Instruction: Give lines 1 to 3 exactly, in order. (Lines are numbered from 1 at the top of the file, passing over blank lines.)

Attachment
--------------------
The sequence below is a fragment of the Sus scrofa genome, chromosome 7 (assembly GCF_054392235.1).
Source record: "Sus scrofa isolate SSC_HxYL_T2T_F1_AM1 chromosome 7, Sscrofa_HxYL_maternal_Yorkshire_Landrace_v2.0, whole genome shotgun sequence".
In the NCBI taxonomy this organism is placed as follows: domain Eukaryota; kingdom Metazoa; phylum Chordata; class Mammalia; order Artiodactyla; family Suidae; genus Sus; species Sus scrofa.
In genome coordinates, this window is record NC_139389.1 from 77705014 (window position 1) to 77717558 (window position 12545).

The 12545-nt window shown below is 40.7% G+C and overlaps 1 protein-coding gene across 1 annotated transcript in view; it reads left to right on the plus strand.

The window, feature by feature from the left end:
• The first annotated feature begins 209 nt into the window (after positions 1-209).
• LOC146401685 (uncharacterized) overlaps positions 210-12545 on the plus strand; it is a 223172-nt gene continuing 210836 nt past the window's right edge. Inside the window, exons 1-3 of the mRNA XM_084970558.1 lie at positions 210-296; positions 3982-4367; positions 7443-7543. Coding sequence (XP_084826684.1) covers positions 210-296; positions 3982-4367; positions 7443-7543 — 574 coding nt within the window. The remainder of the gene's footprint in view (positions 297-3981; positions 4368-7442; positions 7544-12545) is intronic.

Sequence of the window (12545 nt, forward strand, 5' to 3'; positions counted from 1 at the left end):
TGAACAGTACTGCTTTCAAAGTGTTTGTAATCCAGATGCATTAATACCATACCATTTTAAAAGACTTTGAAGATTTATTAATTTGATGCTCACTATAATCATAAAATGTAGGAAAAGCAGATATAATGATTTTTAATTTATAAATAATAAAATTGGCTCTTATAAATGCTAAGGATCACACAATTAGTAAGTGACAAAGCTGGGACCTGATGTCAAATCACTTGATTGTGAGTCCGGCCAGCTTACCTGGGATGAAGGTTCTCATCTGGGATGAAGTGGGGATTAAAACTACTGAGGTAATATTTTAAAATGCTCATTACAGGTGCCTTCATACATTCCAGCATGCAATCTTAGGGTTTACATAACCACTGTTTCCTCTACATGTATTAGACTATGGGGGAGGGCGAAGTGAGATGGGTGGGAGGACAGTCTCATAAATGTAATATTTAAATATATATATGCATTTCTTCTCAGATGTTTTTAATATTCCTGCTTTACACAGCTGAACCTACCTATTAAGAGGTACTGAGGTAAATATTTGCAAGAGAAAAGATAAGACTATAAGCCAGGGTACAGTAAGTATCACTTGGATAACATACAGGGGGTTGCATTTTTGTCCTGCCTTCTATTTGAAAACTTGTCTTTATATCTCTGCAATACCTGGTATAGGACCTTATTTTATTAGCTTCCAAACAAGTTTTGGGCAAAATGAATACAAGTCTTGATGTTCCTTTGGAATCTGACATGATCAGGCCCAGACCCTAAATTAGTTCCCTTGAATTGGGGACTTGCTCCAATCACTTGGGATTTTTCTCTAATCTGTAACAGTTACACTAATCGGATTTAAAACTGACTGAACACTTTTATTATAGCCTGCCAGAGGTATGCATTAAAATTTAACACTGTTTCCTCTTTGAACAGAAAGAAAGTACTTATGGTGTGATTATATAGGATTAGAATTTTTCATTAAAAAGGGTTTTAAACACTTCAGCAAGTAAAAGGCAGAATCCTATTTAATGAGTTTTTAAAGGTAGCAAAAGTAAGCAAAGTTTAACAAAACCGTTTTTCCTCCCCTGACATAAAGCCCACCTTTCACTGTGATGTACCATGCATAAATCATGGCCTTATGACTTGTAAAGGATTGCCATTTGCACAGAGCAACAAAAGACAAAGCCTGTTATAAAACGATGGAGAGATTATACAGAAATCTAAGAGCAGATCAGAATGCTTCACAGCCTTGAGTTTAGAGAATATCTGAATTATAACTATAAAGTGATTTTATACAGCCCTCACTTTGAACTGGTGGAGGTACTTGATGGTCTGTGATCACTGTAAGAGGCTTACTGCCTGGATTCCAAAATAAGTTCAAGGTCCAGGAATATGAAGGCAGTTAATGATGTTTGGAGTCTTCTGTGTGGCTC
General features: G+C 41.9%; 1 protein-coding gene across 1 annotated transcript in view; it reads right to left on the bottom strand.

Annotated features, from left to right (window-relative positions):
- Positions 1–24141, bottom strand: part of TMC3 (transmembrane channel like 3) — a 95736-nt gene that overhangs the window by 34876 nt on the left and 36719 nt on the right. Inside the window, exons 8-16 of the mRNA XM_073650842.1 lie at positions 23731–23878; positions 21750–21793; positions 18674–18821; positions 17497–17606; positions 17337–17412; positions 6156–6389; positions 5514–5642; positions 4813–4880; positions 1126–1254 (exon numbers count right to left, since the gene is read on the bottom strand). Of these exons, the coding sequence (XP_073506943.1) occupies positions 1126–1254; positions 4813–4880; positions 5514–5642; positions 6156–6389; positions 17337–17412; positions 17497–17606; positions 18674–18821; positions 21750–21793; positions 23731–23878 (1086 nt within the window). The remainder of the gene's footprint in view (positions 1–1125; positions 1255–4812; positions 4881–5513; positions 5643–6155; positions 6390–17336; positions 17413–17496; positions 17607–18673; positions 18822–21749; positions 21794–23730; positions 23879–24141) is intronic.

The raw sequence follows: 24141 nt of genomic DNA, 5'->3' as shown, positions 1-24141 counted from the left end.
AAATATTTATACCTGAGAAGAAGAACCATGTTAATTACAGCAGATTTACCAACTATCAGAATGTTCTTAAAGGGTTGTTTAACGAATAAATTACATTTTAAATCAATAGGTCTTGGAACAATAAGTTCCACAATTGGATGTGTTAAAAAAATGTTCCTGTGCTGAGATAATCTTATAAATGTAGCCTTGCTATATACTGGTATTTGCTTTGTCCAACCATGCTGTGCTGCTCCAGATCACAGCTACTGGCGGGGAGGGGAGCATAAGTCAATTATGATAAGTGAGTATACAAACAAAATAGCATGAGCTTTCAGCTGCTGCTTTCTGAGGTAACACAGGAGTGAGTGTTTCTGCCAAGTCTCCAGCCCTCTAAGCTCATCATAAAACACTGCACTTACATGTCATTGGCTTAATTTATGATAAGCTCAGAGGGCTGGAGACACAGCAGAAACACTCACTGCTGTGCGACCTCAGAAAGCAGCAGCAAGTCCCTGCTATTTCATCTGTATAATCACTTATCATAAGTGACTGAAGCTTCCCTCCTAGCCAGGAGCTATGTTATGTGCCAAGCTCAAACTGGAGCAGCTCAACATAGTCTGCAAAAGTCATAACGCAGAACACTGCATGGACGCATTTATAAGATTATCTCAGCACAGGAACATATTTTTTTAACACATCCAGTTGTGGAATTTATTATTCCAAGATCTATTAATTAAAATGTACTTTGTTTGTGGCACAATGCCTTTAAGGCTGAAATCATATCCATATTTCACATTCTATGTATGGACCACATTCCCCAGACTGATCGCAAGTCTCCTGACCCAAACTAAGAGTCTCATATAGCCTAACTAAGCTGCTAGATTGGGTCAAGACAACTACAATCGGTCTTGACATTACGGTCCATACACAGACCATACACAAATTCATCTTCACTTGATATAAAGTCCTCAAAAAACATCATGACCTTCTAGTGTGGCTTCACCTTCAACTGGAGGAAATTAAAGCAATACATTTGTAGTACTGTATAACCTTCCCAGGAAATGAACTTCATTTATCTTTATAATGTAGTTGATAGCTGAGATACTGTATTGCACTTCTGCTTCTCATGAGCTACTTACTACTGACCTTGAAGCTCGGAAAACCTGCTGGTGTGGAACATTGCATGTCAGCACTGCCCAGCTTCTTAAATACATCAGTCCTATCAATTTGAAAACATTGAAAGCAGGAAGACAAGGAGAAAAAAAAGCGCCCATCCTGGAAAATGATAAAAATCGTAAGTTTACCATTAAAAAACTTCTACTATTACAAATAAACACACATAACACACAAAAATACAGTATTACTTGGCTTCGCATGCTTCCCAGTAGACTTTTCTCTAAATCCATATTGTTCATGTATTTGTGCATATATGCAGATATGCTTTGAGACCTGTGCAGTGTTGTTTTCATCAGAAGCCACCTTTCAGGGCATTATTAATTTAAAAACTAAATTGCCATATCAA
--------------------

The sequence below is a fragment of the Sus scrofa genome, chromosome 7 (assembly GCF_054392235.1).
Source record: "Sus scrofa isolate SSC_HxYL_T2T_F1_AM1 chromosome 7, Sscrofa_HxYL_maternal_Yorkshire_Landrace_v2.0, whole genome shotgun sequence".
In the NCBI taxonomy this organism is placed as follows: domain Eukaryota; kingdom Metazoa; phylum Chordata; class Mammalia; order Artiodactyla; family Suidae; genus Sus; species Sus scrofa.